This can maybe be put in perspective with what we observed in the previous section : the mean female actor age in American-dominated cluster of romantic movies is 33 years old whereas it is 27 years old in Indian-dominated clusters (6 years gap!). Moreover, the topics of family and marriage is also much more important in Indian romance than Americans.

Although this representation gives us a good idea of the differences between the subjects covered by the two industries, it stay shallow and doesn't give us informations about the context or the type of movie those words appear in.

Actor data

Age and gender

We can observe that there is a significant difference (we computed a t-test between the two data and have a significant p-values, c.f. notebook) between actress in Indian and in American. The actresses are younger in the Indian movies than in the American ones.

It might mainly be driven by the sample size, but we can propose some possible factors to explain why Indian actresses might be younger than the American actresses:

  • Cultural preferences: In some cultures, including Indian culture, youth and beauty are often prized and valued highly. This may lead to a preference for younger actresses in the film industry.
  • The demands of the film industry : Acting in movies can be physically demanding, and younger actresses may be better able to handle the demands of long shooting schedules and demanding roles.
  • Physical demands of acting: In some cases, certain roles may require actresses to have a certain appearance or physicality, which may be more common in younger actresses.

It is also worth noting that there is a wide range of ages among actresses in Indian movies, and many actresses in India continue to work in the film industry well into their 40s, 50s, and beyond.

Number of films per actors

We probably have a bias in our dataset in the quantity of information we have in our dataset regarding the American films. We are far more likely to have the names of actors that make a single brief appearance in an American film. However, regarding the other extreme, we can see that there is a lot more ultra-prolific Indian film actors than American film actors.

In both film industries we see however that most of the hyper-prolific actors are males, which is probably linked to the difference in career prospects with age.

Also, there is some evidence to suggest that female actresses tend to have fewer opportunities to play leading roles in movies than male actors in both Hollywood and Bollywood. Indeed, in 2015, the Center for the Study of Women in Television and Film at San Diego State University published a report titled "It's a Man's (Celluloid) World," which found that women made up just 12% of protagonists in the top 100 grossing films of 2014.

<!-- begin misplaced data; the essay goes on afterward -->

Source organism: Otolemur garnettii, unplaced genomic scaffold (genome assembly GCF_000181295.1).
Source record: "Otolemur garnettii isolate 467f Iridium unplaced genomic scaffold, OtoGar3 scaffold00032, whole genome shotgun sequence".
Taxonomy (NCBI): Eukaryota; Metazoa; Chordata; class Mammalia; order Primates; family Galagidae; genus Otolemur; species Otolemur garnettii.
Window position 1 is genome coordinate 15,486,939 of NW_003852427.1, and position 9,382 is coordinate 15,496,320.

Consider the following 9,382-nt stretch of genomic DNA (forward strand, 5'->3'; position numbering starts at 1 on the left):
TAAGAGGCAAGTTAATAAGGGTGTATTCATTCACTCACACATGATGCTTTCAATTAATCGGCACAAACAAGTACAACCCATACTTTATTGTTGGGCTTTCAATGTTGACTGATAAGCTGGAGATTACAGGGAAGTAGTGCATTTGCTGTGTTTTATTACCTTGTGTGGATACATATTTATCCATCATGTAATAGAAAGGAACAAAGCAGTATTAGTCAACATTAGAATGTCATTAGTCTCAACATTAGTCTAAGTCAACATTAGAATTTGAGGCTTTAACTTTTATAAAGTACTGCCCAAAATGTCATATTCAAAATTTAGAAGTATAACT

This phenomenon, known as the "gender gap" or the "female movie deficit," refers to the underrepresentation of women in the film industry, both in front of and behind the camera.

There are also more factors that may contribute to the gender gap in the film industry, including societal and cultural biases, the lack of diverse and complex female characters in film scripts, and the limited number of female directors and producers.

This is once again an angle that could be included in further analysis regarding trends and film success (ratings) prediction.

Did you know?

India is a country with more than a dozen languages talked! Silent films brought all audiences together! But when Indian cinema entered the sound era, the use of music and dance became a way to homogenise the national market across linguistic divides!

Topic detection and further analysis

Extracting topics using Latent Dirichelet Allocation

Navigating the visualization

Topic Bubble
  • The representation includes topics distribution in the 2-dimensional space (left side panel). These topics are represented in the form of bubbles.
  • The larger the bubble, the more frequent is the topic in the documents.
  • Since we have a low number of topics (10), we have big non-overlapping bubbles, scattered throughout the chart.
  • The distance between the topics is an approximation of the semantic relationship between these latter.
  • The topics that share common words will be overlapping in comparison to the non-overlapping topics.
Horizontal Bar Graph
  • The bar graph shows the frequency distribution of the words in the documents (in blue color).
  • The red area describes the frequency of each word in a given topic.
  • When selecting a topic (clicking on a topic bubble), the top 30 most relevant terms for the topic are shown.
  • Hovering over the specific words (in the right panel), the bubbles containing the words grows bigger or smaller if they also have it. The size of the bubble in this scenario describes the weight of the word on that topic. The higher the weight of the selected word, the larger will be the size of the bubble.
Relevance Metric
  • Rank words in topics based on their frequency by varying the relevance metric lambda parameter (top right slide bar), that goes from 0 to 1.